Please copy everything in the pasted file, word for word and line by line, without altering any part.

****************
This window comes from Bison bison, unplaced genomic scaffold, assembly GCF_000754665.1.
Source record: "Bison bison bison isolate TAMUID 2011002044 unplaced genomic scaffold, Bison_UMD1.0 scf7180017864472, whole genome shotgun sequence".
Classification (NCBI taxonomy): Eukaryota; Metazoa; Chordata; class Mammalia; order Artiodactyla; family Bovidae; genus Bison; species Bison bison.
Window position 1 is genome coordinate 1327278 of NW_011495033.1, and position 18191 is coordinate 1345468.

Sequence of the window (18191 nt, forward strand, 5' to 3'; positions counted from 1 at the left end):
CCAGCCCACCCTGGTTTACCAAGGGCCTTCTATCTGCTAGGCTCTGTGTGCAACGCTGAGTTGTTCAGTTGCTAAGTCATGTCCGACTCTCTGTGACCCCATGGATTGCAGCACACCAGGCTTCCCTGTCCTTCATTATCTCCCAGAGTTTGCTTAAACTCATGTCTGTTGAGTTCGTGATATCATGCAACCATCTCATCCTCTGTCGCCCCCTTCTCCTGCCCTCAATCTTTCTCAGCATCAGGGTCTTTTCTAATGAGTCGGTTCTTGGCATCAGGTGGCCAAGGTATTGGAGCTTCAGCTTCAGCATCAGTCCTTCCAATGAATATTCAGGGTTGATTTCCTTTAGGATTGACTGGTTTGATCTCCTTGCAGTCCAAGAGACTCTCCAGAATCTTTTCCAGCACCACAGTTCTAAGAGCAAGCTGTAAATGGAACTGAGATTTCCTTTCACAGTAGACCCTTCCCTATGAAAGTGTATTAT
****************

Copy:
This window comes from Bison bison, unplaced genomic scaffold, assembly GCF_000754665.1.
Source record: "Bison bison bison isolate TAMUID 2011002044 unplaced genomic scaffold, Bison_UMD1.0 scf7180017864472, whole genome shotgun sequence".
Classification (NCBI taxonomy): Eukaryota; Metazoa; Chordata; class Mammalia; order Artiodactyla; family Bovidae; genus Bison; species Bison bison.
Window position 1 is genome coordinate 1327278 of NW_011495033.1, and position 18191 is coordinate 1345468.

Sequence of the window (18191 nt, forward strand, 5' to 3'; positions counted from 1 at the left end):
CCAGCCCACCCTGGTTTACCAAGGGCCTTCTATCTGCTAGGCTCTGTGTGCAACGCTGAGTTGTTCAGTTGCTAAGTCATGTCCGACTCTCTGTGACCCCATGGATTGCAGCACACCAGGCTTCCCTGTCCTTCATTATCTCCCAGAGTTTGCTTAAACTCATGTCTGTTGAGTTCGTGATATCATGCAACCATCTCATCCTCTGTCGCCCCCTTCTCCTGCCCTCAATCTTTCTCAGCATCAGGGTCTTTTCTAATGAGTCGGTTCTTGGCATCAGGTGGCCAAGGTATTGGAGCTTCAGCTTCAGCATCAGTCCTTCCAATGAATATTCAGGGTTGATTTCCTTTAGGATTGACTGGTTTGATCTCCTTGCAGTCCAAGAGACTCTCCAGAATCTTTTCCAGCACCACAGTTCTAAGAGCAAGCTGTAAATGGAACTGAGATTTCCTTTCACAGTAGACCCTTCCCTATGAAAGTGTATTAT